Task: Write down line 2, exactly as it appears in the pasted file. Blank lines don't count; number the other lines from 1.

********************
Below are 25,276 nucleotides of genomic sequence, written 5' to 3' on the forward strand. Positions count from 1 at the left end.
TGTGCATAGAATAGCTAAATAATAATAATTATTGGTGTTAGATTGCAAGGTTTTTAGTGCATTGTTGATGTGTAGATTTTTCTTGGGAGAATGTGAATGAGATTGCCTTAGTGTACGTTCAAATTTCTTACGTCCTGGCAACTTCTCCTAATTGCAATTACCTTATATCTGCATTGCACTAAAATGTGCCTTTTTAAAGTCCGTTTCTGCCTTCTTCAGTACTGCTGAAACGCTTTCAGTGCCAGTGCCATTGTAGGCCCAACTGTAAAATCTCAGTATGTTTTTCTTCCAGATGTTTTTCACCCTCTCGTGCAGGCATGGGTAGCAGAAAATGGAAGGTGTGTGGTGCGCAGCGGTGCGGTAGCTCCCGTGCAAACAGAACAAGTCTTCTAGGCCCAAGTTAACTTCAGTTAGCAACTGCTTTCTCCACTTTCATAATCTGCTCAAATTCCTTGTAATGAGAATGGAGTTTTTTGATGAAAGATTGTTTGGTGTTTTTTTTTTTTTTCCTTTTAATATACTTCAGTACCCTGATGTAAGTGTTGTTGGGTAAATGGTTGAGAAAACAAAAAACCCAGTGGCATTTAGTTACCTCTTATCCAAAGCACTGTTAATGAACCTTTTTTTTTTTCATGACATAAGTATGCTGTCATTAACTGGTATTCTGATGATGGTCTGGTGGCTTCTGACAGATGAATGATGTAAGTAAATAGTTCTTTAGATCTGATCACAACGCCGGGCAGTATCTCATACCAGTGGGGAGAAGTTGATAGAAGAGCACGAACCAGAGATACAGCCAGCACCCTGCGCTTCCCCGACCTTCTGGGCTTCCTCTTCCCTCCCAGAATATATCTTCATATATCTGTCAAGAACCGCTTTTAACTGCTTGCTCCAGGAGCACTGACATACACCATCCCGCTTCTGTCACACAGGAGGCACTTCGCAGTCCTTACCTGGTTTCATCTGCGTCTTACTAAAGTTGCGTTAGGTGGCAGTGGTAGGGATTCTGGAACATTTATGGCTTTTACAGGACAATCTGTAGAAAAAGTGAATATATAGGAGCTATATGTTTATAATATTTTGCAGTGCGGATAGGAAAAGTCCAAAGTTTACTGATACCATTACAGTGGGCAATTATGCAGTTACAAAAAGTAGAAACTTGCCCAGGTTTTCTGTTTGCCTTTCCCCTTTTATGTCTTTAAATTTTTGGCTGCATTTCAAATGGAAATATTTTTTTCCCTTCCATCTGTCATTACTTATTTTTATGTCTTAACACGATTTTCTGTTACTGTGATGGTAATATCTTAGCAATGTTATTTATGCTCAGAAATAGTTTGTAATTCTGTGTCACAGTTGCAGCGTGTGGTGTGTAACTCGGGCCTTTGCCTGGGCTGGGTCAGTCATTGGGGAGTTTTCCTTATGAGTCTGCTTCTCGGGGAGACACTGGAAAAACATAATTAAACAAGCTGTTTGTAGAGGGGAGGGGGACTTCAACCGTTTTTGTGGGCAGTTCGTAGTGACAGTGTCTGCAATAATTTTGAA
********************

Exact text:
TGTGCATAGAATAGCTAAATAATAATAATTATTGGTGTTAGATTGCAAGGTTTTTAGTGCATTGTTGATGTGTAGATTTTTCTTGGGAGAATGTGAATGAGATTGCCTTAGTGTACGTTCAAATTTCTTACGTCCTGGCAACTTCTCCTAATTGCAATTACCTTATATCTGCATTGCACTAAAATGTGCCTTTTTAAAGTCCGTTTCTGCCTTCTTCAGTACTGCTGAAACGCTTTCAGTGCCAGTGCCATTGTAGGCCCAACTGTAAAATCTCAGTATGTTTTTCTTCCAGATGTTTTTCACCCTCTCGTGCAGGCATGGGTAGCAGAAAATGGAAGGTGTGTGGTGCGCAGCGGTGCGGTAGCTCCCGTGCAAACAGAACAAGTCTTCTAGGCCCAAGTTAACTTCAGTTAGCAACTGCTTTCTCCACTTTCATAATCTGCTCAAATTCCTTGTAATGAGAATGGAGTTTTTTGATGAAAGATTGTTTGGTGTTTTTTTTTTTTTTCCTTTTAATATACTTCAGTACCCTGATGTAAGTGTTGTTGGGTAAATGGTTGAGAAAACAAAAAACCCAGTGGCATTTAGTTACCTCTTATCCAAAGCACTGTTAATGAACCTTTTTTTTTTTCATGACATAAGTATGCTGTCATTAACTGGTATTCTGATGATGGTCTGGTGGCTTCTGACAGATGAATGATGTAAGTAAATAGTTCTTTAGATCTGATCACAACGCCGGGCAGTATCTCATACCAGTGGGGAGAAGTTGATAGAAGAGCACGAACCAGAGATACAGCCAGCACCCTGCGCTTCCCCGACCTTCTGGGCTTCCTCTTCCCTCCCAGAATATATCTTCATATATCTGTCAAGAACCGCTTTTAACTGCTTGCTCCAGGAGCACTGACATACACCATCCCGCTTCTGTCACACAGGAGGCACTTCGCAGTCCTTACCTGGTTTCATCTGCGTCTTACTAAAGTTGCGTTAGGTGGCAGTGGTAGGGATTCTGGAACATTTATGGCTTTTACAGGACAATCTGTAGAAAAAGTGAATATATAGGAGCTATATGTTTATAATATTTTGCAGTGCGGATAGGAAAAGTCCAAAGTTTACTGATACCATTACAGTGGGCAATTATGCAGTTACAAAAAGTAGAAACTTGCCCAGGTTTTCTGTTTGCCTTTCCCCTTTTATGTCTTTAAATTTTTGGCTGCATTTCAAATGGAAATATTTTTTTCCCTTCCATCTGTCATTACTTATTTTTATGTCTTAACACGATTTTCTGTTACTGTGATGGTAATATCTTAGCAATGTTATTTATGCTCAGAAATAGTTTGTAATTCTGTGTCACAGTTGCAGCGTGTGGTGTGTAACTCGGGCCTTTGCCTGGGCTGGGTCAGTCATTGGGGAGTTTTCCTTATGAGTCTGCTTCTCGGGGAGACACTGGAAAAACATAATTAAACAAGCTGTTTGTAGAGGGGAGGGGGACTTCAACCGTTTTTGTGGGCAGTTCGTAGTGACAGTGTCTGCAATAATTTTGAA